In December 1981, the suicide of Prime Minister Mehmet Sehu was announced, whom Hoxha later accused of being a "foreign intelligence agent". On April 11, 1985, Enver Hoxha died at the age of 76 and was succeeded by his favorite associate Ramiz Ali who led a more open policy and Albania left the one-party system in 1990.

In 1991, he was elected president of Albania in the first free elections in Albanian history. On April 3, 1992, he resigned from his post and on April 9, 1992, the Albanian parliament elected Sali Berisha, who today, at 79, is the leader of the Democratic Party of Albania.

Checking bunkers by firing

While the bunkers were being built, Hoxha wanted to make sure of their safety and efficiency, so various endurance tests were performed. Namely, on one occasion, a goat was placed in a bunker, after which it was fired upon intensively with various weapons. The goat was found dead inside.

- Then the Minister of Defense of Albania ordered the initiator and designer of the bunkers, who was the chief of the army, to take the place of the animal himself! The terrified chief obeyed. The bunker was bombarded by Artillery with large-caliber shells, but remained unharmed. The general emerged from the bunker bruised but alive. The Hoxha regime, of course, publicized the incident to strengthen the sense of security among the Albanian people, writes Stavros Tsimas.

The bunkers mainly functioned as a mechanism of terror and political manipulation of the citizens, and that was perhaps the most important thing for Hoxha's system of power. Exercises and training with weapons were also held for the citizens.

Members of the Albanian army next to bunkers in Morina/Photo: EPA/ANJA NIEDRINGHAUS

-Three times a year men and women took up positions with weapons in the bunkers, undergoing mandatory military training. They learned to handle and use Kalashnikovs and bazookas, throw grenades, make night patrols and raids, organize virtual sabotage, etc. Even in the vineyards and other cultivated areas, sharp iron constructions were placed that would neutralize the foreign paratroopers who would fall, in the event of an attack on Albania, on them, Cimas states in the book "On the Constellation of Nationalism".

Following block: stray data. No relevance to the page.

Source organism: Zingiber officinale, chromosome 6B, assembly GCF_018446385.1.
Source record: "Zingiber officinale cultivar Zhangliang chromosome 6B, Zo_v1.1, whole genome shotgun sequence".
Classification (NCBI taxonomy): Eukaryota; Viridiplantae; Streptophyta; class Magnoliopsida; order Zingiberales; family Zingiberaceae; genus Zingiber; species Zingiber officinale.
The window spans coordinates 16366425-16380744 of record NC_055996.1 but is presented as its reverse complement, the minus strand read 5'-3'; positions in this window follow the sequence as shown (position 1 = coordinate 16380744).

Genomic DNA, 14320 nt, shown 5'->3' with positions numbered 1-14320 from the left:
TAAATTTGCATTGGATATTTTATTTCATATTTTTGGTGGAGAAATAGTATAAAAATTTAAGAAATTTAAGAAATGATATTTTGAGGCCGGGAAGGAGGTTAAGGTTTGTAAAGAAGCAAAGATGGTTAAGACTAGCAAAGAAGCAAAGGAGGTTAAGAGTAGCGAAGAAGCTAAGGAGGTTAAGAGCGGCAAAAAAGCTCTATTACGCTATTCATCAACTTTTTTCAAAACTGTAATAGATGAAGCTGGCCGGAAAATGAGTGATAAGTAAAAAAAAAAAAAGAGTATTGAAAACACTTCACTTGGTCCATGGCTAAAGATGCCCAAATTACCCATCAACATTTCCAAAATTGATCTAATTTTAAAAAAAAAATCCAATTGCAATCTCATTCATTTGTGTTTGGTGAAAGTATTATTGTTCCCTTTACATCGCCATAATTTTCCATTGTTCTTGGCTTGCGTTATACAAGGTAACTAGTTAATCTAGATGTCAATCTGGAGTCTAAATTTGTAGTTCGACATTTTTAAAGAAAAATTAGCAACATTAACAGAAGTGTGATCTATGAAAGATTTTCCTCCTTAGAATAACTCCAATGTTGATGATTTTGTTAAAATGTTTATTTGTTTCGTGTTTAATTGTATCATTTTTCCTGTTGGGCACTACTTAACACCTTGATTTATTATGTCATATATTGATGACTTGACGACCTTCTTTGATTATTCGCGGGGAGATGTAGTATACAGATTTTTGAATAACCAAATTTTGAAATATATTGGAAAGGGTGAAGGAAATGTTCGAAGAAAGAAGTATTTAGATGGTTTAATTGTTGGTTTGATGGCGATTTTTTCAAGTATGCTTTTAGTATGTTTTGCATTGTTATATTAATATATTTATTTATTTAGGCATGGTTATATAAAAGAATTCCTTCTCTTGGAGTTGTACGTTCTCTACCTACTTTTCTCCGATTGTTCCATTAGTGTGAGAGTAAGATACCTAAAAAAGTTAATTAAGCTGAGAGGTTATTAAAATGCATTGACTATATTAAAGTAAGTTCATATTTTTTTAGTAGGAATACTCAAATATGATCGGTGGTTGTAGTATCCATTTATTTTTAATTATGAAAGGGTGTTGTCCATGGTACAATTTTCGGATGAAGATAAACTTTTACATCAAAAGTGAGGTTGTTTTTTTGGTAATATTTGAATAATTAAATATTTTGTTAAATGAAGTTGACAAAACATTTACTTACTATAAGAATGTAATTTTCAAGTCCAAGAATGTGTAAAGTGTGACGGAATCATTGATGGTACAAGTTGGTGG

The bunkers remained after the fall of the regime

It seems strange, but the bunkers, although never used during the Hoxha and Ali years, were "exploited" in the 90s on two occasions. Namely, during the uprising due to the collapse of a series of pyramid schemes and corruption in 1997, the inhabitants of Saranda were locked in bunkers due to the fighting between the Albanian army and the rebel crowd! Also, during the war in Kosovo, Albanian residents from the border villages with Serbia used the bunkers to protect themselves from Serbian shelling.

In 2004, Albanian authorities discovered a forgotten cache of 16 tons of mustard gas and other chemical weapons in a bunker just 40 kilometers outside Tirana. Albania received 20 million dollars from the United States for the destruction of weapons. The Albanian military removed some bunkers from the country's coast by towing them with modified Type-59 tanks.

However, the vast majority of bunkers still remain in place, especially in hard-to-reach areas where it is economically unviable and practically impossible to remove them. Many of them were converted into bachillas, but also into warehouses, cafes and even country houses, especially in the coastal areas. One, at the entrance to the town of Gjirokastro, was converted into an Orthodox Christian chapel.

Of course, from time to time proposals were made for other uses of the bunkers, which have now turned into a national symbol of Albania and a memory of an authoritarian regime.